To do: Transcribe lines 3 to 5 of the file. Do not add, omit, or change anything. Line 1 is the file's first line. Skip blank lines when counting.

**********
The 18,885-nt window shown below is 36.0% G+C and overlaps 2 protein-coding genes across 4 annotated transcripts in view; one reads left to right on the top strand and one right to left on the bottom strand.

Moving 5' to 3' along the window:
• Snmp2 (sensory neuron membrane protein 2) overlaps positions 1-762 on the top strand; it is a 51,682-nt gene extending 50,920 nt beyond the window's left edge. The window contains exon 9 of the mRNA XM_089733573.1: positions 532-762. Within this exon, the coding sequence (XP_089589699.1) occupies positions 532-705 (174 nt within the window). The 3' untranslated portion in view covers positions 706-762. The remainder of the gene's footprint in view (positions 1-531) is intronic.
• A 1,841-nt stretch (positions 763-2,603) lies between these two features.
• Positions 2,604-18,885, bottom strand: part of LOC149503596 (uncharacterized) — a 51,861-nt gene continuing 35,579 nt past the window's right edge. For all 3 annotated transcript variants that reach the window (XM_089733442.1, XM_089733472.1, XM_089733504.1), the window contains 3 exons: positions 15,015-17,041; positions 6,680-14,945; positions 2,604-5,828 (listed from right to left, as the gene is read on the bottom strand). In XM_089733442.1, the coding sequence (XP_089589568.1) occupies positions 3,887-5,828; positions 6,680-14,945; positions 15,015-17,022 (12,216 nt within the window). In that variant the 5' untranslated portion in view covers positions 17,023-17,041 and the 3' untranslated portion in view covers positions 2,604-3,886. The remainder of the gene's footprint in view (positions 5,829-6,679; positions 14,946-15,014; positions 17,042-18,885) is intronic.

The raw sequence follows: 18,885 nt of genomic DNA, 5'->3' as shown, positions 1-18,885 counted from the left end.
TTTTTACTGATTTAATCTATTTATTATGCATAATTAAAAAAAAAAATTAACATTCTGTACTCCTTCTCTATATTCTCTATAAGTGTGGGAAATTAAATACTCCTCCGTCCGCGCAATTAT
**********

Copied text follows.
• Snmp2 (sensory neuron membrane protein 2) overlaps positions 1-762 on the top strand; it is a 51,682-nt gene extending 50,920 nt beyond the window's left edge. The window contains exon 9 of the mRNA XM_089733573.1: positions 532-762. Within this exon, the coding sequence (XP_089589699.1) occupies positions 532-705 (174 nt within the window). The 3' untranslated portion in view covers positions 706-762. The remainder of the gene's footprint in view (positions 1-531) is intronic.
• A 1,841-nt stretch (positions 763-2,603) lies between these two features.
• Positions 2,604-18,885, bottom strand: part of LOC149503596 (uncharacterized) — a 51,861-nt gene continuing 35,579 nt past the window's right edge. For all 3 annotated transcript variants that reach the window (XM_089733442.1, XM_089733472.1, XM_089733504.1), the window contains 3 exons: positions 15,015-17,041; positions 6,680-14,945; positions 2,604-5,828 (listed from right to left, as the gene is read on the bottom strand). In XM_089733442.1, the coding sequence (XP_089589568.1) occupies positions 3,887-5,828; positions 6,680-14,945; positions 15,015-17,022 (12,216 nt within the window). In that variant the 5' untranslated portion in view covers positions 17,023-17,041 and the 3' untranslated portion in view covers positions 2,604-3,886. The remainder of the gene's footprint in view (positions 5,829-6,679; positions 14,946-15,014; positions 17,042-18,885) is intronic.